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Am J Gastroenterol. 2001 Feb;96(2):394-400.

Computed tomographic colonography and conventional colonoscopy for colon diseases: a prospective, blinded study.

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  • 1Department of Internal Medicine, H. Valduce-Como, Italy.



Computed tomographic (CT) colonography or virtual colonoscopy is a new diagnostic method for the colon and rectum, developed on the basis of spiral computed axial tomography and employing virtual reality technology. The aim of this study was to determine the sensitivity, specificity, and diagnostic accuracy of CT colonography compared with colonoscopy in a prospective, blinded study in one single institution in Italy.


Ninety-nine patients randomly selected among those attending the open-access endoscopy unit for diagnostic colonoscopy underwent colonoscopy and spiral CT. The images obtained were transmitted to generate the virtual colonoscopy pictures. A supervisor compared the results with the findings of conventional colonoscopy.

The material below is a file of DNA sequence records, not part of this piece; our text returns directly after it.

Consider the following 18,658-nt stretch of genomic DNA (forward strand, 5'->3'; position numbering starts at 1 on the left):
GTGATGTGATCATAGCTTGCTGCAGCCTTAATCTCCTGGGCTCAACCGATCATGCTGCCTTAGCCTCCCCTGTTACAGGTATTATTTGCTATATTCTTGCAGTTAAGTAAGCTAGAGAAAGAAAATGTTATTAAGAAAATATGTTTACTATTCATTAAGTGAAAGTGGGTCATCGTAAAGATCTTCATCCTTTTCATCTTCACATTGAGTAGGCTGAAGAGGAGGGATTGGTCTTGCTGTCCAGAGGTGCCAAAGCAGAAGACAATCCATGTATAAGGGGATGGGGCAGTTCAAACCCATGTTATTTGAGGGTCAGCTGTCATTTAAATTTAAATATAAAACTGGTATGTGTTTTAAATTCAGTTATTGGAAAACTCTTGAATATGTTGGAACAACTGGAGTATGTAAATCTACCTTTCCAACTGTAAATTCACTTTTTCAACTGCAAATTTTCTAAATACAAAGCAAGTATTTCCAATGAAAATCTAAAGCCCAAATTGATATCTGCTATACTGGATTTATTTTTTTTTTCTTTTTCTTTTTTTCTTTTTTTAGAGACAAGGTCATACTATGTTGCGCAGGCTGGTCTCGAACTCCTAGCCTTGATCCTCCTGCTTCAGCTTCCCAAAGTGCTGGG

CT colonography diagnosed seven of eight tumors, one being missed because the patient had been inadequately prepared. In 28 patients, CT colonography identified 26 polyps of 45 (57.8% sensitivity, 92.6% specificity, 86.7% positive predictive value), regardless of their size. The sensitivity in detecting colonic polyps was 31.8% (7/22) in the first 25 cases and 91.6% (11/12) in the last 20 patients. CT colonography missed one flat adenoma, some angioectasias and colonic lesions because of portal hypertension in one patient, Crohn's disease ulcers in two patients, and ulcerative colitis lesions in three.


CT colonography shows poor sensitivity for identifying colonic polyps and does not always detect neoplastic lesions. Flat lesions are impossible to see by this method.

[PubMed - indexed for MEDLINE]
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